Monday, October 22, 2012

Arriving at the Saintes

We left St Lucia on Friday morning. On Thursday it was raining most of the day, captain had a hard time getting to land dry to clear out, and by the time we were ready, it was too late to start. So we spent another nice evening with our neighbors, Dana and Wayne.

The weather on Friday was perfect, wind at around 18 knots, not a drop of rain the whole day. Even the waves were not big, maybe 1,5m, which is not often seen here. Passage to Martinique was really nice and fast. For about an hour there was a booby (strmoglavec po slovensko) accompanying us, he tried to catch the flying fish that were jumping out of the water around the boat. There were plenty of fish and he was doing a good job catching them, and also entertaining us.

Captain is having a good time...

 We were quite quick, we reached Martinique in good time. On second-reefed main and a small flock... and a clean bottom, it really makes a difference....

 Last hour before we reached St Pierre on the north of Martinique, the high mountains took away the wind and we had to motor. We reached St Pierre at around 4 in the afternoon and had enough time to swim, had dinner, played sudoku and read books and went to bed early.

Next morning we wanted to start early, we had more than 70 miles to go. But it was not so early as planned, we sailed from St Pierre at 7.30. The weather was even nicer than the day before, a bit less wind - around 14 knots, but even less waves. Heron was making good speed again. We only needed to run engine in lee of Dominica (v zavetrju), but it gave us good opportunity to have lunch. North-west off Dominica we caught a small tuna - so not only was the sailing season started, but also the fishing season.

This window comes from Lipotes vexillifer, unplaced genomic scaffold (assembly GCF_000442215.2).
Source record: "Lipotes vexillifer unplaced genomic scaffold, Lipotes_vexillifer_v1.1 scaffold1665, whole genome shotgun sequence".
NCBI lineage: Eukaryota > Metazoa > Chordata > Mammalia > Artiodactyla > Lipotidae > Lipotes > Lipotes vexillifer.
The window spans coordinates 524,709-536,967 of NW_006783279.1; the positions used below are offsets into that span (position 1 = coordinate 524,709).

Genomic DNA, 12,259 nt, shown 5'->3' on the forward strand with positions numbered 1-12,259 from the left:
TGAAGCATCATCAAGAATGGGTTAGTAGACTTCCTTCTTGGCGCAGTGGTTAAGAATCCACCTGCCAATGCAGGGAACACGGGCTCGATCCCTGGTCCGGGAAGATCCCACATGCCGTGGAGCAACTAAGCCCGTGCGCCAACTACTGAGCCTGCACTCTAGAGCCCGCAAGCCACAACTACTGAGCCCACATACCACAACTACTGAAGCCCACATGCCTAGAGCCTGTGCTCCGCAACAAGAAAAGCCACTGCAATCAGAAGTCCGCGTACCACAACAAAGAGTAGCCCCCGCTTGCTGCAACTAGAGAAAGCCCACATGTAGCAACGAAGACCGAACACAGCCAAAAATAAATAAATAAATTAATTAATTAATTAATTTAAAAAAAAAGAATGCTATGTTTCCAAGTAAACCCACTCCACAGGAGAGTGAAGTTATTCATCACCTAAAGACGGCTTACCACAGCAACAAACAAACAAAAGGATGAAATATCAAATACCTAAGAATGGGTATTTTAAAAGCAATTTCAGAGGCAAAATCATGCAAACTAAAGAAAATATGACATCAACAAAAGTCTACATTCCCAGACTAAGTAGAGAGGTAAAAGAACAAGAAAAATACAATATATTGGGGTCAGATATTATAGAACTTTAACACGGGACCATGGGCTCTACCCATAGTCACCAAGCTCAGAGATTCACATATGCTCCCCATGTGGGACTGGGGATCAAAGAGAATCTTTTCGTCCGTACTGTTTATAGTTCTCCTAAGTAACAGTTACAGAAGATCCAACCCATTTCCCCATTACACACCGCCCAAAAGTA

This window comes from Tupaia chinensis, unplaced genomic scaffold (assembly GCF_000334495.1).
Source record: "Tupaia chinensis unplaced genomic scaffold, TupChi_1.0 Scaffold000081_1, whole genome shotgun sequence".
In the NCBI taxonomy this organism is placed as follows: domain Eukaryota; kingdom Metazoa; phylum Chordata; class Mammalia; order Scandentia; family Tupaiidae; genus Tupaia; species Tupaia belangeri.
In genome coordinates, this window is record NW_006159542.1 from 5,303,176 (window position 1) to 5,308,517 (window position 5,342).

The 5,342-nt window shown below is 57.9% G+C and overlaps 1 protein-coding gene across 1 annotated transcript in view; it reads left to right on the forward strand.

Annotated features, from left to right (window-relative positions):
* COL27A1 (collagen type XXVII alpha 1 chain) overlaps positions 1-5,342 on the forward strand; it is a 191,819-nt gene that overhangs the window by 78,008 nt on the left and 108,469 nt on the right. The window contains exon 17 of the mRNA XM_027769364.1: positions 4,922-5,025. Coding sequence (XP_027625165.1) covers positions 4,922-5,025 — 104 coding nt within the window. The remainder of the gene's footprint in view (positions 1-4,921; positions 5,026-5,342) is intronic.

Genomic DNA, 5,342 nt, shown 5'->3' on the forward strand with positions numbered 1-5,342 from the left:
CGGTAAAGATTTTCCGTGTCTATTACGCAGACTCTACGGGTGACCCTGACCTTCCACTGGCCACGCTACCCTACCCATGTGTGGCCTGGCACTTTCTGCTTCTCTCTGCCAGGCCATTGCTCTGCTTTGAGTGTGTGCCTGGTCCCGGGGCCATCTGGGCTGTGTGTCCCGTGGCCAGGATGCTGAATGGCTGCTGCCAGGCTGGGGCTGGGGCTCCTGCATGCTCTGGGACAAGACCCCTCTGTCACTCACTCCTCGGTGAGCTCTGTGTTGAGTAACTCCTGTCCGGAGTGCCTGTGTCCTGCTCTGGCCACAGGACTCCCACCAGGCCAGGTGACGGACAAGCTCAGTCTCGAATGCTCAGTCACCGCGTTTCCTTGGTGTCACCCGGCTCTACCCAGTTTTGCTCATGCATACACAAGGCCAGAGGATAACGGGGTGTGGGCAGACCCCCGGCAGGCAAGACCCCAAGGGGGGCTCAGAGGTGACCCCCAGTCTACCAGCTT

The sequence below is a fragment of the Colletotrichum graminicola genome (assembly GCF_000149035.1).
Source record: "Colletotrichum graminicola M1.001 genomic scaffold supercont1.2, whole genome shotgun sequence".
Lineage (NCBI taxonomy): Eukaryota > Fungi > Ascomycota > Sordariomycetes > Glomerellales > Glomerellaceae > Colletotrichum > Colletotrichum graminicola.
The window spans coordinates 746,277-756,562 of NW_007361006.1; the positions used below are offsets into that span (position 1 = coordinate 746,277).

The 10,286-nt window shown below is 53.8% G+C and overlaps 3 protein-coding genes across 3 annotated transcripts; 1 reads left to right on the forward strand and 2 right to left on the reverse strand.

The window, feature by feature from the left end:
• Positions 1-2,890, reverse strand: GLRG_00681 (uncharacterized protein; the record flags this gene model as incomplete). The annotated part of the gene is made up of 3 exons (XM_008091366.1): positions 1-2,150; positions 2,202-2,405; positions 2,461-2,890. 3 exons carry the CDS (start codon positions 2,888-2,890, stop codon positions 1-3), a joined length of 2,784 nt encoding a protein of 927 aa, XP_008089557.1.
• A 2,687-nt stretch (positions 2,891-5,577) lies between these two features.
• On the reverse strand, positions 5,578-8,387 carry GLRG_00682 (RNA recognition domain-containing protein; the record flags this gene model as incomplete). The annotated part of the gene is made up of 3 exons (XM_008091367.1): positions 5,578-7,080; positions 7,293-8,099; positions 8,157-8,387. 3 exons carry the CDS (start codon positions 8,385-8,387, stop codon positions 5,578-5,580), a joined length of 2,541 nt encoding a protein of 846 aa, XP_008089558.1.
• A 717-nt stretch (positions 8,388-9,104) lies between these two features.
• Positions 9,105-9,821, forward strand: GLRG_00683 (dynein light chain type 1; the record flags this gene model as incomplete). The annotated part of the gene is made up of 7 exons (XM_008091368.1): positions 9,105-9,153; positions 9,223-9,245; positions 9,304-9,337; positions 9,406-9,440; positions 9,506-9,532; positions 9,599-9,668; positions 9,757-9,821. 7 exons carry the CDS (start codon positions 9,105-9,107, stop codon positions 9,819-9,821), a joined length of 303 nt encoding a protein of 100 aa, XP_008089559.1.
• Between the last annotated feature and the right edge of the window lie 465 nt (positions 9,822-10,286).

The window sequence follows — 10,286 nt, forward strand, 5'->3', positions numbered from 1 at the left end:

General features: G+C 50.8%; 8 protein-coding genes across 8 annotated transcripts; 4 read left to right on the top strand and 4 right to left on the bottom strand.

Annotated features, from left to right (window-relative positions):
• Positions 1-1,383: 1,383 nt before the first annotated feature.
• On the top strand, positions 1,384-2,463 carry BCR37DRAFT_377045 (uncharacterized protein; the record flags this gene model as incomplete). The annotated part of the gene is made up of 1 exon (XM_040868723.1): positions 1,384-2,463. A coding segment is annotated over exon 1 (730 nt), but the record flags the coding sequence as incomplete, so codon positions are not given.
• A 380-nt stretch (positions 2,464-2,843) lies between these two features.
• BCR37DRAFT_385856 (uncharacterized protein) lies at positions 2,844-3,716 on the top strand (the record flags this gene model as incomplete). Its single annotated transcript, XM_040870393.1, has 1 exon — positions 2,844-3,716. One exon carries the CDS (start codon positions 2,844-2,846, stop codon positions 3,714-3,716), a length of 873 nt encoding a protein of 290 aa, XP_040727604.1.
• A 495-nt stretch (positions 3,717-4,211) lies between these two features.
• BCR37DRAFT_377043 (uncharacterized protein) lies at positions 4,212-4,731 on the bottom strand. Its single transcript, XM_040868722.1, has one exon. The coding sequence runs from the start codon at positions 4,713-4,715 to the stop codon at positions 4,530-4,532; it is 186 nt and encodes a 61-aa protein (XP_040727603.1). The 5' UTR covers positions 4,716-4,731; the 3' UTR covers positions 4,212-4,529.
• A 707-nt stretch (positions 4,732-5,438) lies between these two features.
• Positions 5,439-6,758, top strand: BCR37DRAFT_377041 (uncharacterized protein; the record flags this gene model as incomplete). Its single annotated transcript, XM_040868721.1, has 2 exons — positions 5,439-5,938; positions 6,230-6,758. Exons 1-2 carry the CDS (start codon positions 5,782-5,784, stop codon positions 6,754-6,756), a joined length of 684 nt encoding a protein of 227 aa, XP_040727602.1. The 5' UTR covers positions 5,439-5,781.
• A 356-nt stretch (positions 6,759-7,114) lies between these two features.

Late at afternoon we reached Les Saintes.

 The sun was just going down.

 This was probably the longest passage that we made in Caribbean in one day.

 We dropped the anchor in the bay at Paine de Sucre and have a quick swim before it got dark. Next morning the bay looked pretty as ever, I almost forgot how much. We took advantage of lots of hot water and had a laundry day. Captain got us some fresh baguettes from the town and I went snorkeling in the afternoon. Yes, this is the way life should be in France...

 This morning captain again dinghied to town to clear us in (and to get fresh baguettes again - French might be bad at anchoring their boats, but they sure know how to make bread!). And this is a new method how to get dinghy to the boat if one turns off the engine too soon....

Wednesday, October 17, 2012

Time to sail north

Since we're in the water again, we've done so many boat projects, that I can't even remember all of them. The sails are ready, almost everything in place, checked, cleaned and replaced if it was needed, so Heron is ready to sail again.

Last week we also had two laundry days, just before Rafael reached us. Actually, at the time it reachet St Lucia it was not named yet, it got the name and the status of tropical storm right after it went over us. Nothing bad happened, the wind gust barely reached 30 knots couple of times, which we had plenty of times in winter months last year - on Montserrat, in Deshaies in Guadeloupe, even in Jolly Harbour in Antigua. But Rafael also brought plenty of rain, we managed to fill out water tanks in half an hour. We were reading a lot and playing sudoku. And even in all that rain, Gregory was still delivering fruits and vegetables out to the boats, there was only one day he didn't come. Tough guy!